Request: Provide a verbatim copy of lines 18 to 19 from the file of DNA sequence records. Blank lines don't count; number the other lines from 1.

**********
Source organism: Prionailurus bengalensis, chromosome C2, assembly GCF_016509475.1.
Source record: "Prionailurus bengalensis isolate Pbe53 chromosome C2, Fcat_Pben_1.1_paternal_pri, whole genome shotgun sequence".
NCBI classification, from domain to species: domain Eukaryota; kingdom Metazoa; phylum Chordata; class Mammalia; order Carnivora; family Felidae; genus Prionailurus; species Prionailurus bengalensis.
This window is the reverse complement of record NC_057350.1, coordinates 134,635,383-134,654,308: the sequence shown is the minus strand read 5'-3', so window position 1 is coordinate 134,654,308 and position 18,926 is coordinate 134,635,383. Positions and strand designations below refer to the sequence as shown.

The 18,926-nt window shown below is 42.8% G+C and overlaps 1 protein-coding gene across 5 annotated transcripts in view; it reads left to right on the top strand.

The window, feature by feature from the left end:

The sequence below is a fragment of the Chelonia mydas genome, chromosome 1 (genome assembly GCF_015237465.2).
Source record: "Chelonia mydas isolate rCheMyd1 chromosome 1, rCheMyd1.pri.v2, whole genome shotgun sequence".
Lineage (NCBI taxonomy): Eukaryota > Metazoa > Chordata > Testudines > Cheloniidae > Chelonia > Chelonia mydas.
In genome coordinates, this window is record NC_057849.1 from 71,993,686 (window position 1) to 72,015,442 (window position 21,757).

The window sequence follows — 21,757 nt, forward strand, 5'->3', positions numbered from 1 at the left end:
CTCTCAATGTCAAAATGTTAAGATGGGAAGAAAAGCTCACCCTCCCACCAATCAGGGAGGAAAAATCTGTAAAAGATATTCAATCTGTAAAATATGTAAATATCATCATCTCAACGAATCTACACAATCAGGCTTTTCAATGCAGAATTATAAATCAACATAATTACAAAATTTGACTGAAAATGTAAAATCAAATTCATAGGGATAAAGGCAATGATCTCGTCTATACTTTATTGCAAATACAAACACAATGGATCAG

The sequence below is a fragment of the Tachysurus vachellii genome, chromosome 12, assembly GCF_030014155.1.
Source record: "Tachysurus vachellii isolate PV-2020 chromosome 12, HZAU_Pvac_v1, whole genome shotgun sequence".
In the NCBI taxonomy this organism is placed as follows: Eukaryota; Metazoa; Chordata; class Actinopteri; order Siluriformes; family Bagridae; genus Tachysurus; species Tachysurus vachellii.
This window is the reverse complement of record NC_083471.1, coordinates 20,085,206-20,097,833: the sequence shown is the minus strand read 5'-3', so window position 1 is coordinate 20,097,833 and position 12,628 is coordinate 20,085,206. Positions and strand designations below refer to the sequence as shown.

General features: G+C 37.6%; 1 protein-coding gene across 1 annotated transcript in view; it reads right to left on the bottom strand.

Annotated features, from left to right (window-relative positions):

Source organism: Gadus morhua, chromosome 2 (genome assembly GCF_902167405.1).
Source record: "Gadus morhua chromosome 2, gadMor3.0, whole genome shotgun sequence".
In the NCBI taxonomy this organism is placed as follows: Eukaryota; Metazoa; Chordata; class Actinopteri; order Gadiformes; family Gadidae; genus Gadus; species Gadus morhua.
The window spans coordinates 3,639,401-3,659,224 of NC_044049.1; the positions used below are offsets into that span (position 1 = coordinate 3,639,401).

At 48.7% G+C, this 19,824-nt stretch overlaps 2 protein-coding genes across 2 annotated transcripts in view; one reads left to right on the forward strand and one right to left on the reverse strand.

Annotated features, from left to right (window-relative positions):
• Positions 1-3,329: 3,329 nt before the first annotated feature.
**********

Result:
Annotated features, from left to right (window-relative positions):

Source organism: Gadus morhua, chromosome 2 (genome assembly GCF_902167405.1).